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Interventions in teaching first-year law: Feeding forward to improve learning outcomes

Walker, S. and Hobson, J. (2014) Interventions in teaching first-year law: Feeding forward to improve learning outcomes. Assessment & Evaluation in Higher Education, 39 (3). pp. 326-338.

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Aligned assessment is a cornerstone of higher education curriculum design. Yet, it does not address the problem of how students learn how they should proceed when faced with a new assessment task. That teaching task is often left to the role of ‘feedback’. This article examines changes to a first year law unit, introduced following negative student feedback about an assessment task. The feedback made apparent a lack of alignment between staff and student expectations as to what was being assessed and how it was being assessed. The article considers formative assessment through a feed-forward model, and relates this to the design and process of the intervention. The teaching method of the feed-forward model is detailed. The analysis of the results shows that a number of key misperceptions were held by students as to the points of difficulty in the assignment. A significant number of students also found it extremely difficult to judge the quality of past assignments against a marking guide. This direct feeding forward allowed some of the students’ tacit and false assumptions to emerge and be addressed, before they began their first major assessment, resulting in improved pass rates for the assessment.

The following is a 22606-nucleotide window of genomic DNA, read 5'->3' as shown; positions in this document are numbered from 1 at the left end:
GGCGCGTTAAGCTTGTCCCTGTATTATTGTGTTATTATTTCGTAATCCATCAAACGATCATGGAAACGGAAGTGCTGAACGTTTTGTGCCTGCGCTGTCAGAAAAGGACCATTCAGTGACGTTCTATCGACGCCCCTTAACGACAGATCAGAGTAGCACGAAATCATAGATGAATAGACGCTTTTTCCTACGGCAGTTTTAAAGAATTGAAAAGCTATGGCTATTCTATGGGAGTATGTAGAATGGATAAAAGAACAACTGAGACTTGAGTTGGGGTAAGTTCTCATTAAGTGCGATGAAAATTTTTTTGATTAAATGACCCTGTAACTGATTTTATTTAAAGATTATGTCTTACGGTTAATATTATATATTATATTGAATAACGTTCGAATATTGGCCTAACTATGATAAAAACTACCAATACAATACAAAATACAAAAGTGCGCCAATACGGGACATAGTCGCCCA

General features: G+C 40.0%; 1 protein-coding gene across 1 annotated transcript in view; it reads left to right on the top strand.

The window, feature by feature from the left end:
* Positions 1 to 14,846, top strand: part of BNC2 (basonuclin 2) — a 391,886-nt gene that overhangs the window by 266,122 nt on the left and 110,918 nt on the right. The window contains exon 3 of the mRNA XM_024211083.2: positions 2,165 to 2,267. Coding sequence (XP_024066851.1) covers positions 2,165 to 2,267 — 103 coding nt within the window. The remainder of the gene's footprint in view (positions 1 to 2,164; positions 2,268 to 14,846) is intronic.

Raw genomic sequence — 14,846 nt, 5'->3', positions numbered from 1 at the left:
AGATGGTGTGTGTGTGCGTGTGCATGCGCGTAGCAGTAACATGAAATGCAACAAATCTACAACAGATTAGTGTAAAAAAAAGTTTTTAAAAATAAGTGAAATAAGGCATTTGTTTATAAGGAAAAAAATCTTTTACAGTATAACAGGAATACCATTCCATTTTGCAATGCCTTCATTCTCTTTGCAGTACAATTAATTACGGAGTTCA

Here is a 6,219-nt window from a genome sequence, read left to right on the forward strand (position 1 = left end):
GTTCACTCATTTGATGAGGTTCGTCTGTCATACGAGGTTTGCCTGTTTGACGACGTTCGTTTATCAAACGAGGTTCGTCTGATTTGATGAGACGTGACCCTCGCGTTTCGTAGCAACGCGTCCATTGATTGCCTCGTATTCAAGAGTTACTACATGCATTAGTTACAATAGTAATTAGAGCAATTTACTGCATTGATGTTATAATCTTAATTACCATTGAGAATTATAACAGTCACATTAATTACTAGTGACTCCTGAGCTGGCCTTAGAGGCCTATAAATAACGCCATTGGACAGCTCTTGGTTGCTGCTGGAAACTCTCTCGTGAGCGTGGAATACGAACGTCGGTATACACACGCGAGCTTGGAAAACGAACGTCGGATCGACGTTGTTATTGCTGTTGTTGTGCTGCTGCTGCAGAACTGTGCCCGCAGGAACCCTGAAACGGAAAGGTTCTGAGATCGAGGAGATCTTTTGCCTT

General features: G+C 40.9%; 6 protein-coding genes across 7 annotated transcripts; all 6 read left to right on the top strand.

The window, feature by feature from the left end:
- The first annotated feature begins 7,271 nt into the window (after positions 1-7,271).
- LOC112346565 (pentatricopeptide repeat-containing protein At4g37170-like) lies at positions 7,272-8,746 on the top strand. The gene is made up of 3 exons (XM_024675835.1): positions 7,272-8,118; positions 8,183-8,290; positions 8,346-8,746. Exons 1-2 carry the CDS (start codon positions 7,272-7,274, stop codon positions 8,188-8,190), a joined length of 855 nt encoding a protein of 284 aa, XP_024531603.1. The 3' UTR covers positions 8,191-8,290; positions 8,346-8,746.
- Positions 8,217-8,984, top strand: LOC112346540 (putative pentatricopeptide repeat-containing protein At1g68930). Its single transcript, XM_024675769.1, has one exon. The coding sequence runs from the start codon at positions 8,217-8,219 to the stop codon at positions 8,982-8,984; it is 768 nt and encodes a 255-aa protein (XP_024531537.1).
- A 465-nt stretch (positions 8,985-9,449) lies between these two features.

Publication Type: Journal Article
Murdoch Affiliation: Student Learning Centre
School of Law
Publisher: Taylor & Francis
Copyright: 2013 Taylor & Francis
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